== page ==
That said, living it out as human frailty is not perfect. And he would be the first to say so. Last night I went to sleep reading his March 16 entry on Luke 18:11: “God thank you that I’m not like other people.” This Henri said, “is a very dangerous prayer. It is a prayer that lies all the time, because we are not the difference we try so hard to find. No, our deepest identity is rooted where we are like other people–weak, broken, sinful but sons and daughters of God.”

  12. Sherman Bishop says:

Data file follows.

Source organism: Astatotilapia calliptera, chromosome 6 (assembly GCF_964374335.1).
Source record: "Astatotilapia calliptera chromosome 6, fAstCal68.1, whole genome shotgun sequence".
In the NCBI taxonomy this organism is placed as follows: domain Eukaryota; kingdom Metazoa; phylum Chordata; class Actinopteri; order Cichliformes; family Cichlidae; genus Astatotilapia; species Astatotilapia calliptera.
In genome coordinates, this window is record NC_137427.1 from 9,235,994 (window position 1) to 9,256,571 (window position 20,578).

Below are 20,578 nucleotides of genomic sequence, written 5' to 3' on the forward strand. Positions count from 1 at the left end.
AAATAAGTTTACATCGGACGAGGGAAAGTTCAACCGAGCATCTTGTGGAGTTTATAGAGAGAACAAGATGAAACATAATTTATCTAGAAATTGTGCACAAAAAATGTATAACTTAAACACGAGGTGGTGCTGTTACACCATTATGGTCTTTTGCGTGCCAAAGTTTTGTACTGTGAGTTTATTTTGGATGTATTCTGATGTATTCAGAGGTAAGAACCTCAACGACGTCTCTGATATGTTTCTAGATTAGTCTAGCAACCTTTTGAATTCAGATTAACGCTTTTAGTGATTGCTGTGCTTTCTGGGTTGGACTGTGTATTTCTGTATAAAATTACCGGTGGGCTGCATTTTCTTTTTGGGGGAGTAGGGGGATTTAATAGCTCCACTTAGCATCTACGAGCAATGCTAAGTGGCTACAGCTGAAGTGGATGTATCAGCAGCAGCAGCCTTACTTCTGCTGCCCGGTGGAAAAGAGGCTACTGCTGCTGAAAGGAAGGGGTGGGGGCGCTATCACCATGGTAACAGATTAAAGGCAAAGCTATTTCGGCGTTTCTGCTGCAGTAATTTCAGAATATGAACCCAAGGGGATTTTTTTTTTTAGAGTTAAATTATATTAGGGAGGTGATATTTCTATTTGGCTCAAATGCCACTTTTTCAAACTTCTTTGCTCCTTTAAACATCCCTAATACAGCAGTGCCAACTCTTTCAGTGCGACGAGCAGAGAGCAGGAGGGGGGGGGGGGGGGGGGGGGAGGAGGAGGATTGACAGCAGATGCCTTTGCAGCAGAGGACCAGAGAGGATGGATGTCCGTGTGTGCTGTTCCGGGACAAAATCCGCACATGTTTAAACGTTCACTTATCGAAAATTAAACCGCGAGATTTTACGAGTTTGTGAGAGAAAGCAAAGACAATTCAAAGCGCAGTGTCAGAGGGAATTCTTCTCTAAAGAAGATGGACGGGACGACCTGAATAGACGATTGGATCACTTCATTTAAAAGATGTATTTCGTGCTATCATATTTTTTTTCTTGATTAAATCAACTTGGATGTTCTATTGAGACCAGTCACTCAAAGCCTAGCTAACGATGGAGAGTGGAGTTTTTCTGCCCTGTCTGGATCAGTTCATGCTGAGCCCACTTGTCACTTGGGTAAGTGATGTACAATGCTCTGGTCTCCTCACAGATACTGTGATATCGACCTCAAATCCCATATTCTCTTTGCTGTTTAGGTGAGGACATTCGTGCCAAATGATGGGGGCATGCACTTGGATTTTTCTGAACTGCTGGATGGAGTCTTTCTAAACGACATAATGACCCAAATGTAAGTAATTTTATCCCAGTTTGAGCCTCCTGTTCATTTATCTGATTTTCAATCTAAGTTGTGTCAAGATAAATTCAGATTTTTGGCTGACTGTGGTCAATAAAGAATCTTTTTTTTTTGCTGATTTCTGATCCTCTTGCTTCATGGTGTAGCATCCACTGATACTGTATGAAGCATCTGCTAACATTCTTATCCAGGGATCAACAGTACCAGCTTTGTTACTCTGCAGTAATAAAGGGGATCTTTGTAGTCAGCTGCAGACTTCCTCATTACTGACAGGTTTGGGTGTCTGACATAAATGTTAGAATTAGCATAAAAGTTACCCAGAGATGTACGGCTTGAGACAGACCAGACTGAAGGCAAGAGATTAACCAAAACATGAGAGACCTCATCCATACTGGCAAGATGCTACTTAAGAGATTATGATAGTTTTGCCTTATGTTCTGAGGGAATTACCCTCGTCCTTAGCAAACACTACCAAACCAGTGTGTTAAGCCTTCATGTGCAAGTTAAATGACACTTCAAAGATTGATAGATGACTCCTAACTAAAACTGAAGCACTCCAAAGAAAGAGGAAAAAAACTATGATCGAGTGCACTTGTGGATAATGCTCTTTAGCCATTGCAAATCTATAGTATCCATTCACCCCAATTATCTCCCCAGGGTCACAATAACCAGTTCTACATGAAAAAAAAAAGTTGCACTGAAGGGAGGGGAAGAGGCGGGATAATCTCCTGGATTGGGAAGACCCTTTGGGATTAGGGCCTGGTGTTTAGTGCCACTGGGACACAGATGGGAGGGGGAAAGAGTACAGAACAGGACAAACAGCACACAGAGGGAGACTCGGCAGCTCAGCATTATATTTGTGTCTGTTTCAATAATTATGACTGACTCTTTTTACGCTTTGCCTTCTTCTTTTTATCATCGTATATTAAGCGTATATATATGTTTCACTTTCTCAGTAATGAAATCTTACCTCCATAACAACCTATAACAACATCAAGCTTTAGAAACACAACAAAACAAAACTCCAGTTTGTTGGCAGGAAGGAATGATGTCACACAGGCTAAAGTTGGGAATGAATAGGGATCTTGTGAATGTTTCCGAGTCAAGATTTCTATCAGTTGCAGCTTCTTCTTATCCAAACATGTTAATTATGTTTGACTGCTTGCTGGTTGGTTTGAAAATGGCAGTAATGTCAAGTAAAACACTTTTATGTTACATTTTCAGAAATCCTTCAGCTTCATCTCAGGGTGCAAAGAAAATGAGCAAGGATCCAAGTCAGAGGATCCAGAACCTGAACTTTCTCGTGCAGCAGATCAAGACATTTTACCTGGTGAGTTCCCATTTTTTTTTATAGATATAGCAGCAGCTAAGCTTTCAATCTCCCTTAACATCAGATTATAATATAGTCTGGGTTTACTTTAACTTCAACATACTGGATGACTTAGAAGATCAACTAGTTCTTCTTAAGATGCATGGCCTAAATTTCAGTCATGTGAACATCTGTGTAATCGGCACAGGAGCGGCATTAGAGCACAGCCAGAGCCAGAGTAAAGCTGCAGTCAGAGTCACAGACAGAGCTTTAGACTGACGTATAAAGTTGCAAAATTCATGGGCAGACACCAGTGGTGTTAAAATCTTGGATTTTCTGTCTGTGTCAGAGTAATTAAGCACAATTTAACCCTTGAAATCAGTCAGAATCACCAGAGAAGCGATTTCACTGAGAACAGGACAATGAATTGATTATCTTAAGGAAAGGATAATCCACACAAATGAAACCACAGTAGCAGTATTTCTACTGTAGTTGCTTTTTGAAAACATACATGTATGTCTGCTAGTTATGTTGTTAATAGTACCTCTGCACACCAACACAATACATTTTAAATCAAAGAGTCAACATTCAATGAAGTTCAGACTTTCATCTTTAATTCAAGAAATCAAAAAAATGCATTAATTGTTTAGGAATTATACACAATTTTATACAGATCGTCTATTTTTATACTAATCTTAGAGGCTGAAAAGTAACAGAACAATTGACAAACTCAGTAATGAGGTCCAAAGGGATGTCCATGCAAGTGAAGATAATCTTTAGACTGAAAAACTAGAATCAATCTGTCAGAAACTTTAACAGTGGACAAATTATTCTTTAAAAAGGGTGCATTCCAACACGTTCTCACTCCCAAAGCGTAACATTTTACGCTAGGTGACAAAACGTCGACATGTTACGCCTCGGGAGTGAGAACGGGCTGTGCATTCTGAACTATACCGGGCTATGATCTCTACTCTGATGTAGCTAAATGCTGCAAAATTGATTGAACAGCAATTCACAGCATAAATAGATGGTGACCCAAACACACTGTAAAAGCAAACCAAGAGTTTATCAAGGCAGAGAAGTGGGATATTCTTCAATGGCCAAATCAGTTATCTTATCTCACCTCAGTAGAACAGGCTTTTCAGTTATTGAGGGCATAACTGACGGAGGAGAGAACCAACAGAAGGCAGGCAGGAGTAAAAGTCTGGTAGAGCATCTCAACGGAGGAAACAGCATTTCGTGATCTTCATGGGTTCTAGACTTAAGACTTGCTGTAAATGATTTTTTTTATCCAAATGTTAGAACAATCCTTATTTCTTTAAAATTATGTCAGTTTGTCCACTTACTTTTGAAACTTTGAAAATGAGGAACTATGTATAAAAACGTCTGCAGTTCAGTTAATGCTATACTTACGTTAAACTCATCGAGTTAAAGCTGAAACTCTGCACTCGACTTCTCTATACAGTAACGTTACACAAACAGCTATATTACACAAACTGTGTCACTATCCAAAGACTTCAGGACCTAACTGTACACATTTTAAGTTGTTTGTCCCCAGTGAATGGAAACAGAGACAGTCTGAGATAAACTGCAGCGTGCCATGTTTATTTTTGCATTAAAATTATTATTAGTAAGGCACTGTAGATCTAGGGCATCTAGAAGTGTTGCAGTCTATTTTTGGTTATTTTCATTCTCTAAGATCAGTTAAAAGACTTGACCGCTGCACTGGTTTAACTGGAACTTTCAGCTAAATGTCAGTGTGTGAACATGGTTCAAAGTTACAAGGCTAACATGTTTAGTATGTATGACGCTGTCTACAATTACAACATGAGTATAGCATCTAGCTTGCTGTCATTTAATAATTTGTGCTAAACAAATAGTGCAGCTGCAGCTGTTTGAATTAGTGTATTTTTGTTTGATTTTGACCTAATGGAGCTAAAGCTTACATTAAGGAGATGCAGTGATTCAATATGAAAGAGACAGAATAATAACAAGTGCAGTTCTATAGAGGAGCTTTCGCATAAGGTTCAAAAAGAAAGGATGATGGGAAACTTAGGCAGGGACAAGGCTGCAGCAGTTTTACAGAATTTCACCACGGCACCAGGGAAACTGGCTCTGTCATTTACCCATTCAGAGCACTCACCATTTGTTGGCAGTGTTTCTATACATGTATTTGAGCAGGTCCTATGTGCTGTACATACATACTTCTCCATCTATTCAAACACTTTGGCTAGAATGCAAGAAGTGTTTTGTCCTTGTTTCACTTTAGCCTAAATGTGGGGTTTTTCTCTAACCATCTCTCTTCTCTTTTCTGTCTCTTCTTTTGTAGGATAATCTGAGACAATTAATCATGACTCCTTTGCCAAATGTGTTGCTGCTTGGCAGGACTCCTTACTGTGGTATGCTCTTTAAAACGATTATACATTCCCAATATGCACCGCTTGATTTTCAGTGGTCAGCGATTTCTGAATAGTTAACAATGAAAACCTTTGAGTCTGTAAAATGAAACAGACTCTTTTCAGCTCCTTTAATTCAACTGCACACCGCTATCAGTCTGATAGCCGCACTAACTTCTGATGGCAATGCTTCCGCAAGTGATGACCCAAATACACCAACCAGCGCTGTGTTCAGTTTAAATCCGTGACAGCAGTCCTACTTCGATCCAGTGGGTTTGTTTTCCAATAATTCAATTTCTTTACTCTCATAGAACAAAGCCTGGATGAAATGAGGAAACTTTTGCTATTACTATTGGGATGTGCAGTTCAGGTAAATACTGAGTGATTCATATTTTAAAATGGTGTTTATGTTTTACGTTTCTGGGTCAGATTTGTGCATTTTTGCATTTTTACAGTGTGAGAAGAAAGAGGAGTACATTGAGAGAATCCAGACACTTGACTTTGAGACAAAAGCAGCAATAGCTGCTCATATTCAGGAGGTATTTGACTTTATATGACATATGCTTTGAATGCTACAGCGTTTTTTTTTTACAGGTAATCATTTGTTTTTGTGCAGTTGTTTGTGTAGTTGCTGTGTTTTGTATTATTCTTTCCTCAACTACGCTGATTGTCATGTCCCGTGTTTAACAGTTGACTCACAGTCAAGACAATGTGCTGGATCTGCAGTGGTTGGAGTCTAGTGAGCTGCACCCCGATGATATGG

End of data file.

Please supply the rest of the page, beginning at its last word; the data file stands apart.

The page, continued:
This morning I read the entry for Monday, April 22. Henri is finalizing his address for a presentation on including people with disabilities in the Catholic liturgy. He settles on a theological reflection framed around the how we encounter God as Trinity: “ I decided to speak first about God’s vision that our human life is a mission to proclaim the unconditional love of God in this world. I turned next to Jesus’ way of vulnerability, which reveals God’s love for us in human brokenness. Finally I would speak about the work of the Spirit in the community of faith that comes together as a fellowship of the weak with the poor in the center.” The evening is a success on many levels, and I felt a certain joy in his description of how he included people with disabilities amidst his presentation. That act, it seems to me is the parable inviting us to see the new reality of what he was saying. Welcoming those, even (or especially) in their weakness, affirming their uniqueness and value as children of God, and inviting them not to be objects of a lesson given, but to be tellers of their own story, this incarnates the “work of the Spirit in the community of faith”. Was it this inclusive spirit that so moved Cardinal Bernardin? Seeing this unfold through Henri’s words these many years later also moved me. I could feel the joy present in that liturgy. While serving as a pastor of a suburban parish in Cleveland we had two members with disabilities. Barry was a young man with Down’s syndrome, and Emily a young woman who was a survivor of childhood brain cancer. Both regularly assisted with the distribution of communion. Occasionally I would hear from someone who thought that that they (the one commenting) was living without any sort of disability, that the service of one of these children of God made them uncomfortable. (This statement was usually offered in words like this, “Don’t you think it might make visitors uncomfortable?”.) I never removed Barry or Emily from the rotation list as worship assistants, and now reading Henri’s words feel affirmed for that decision. Thinking back on it now, I too feel joy at being a part of “a fellowship of the weak with the poor in the center.”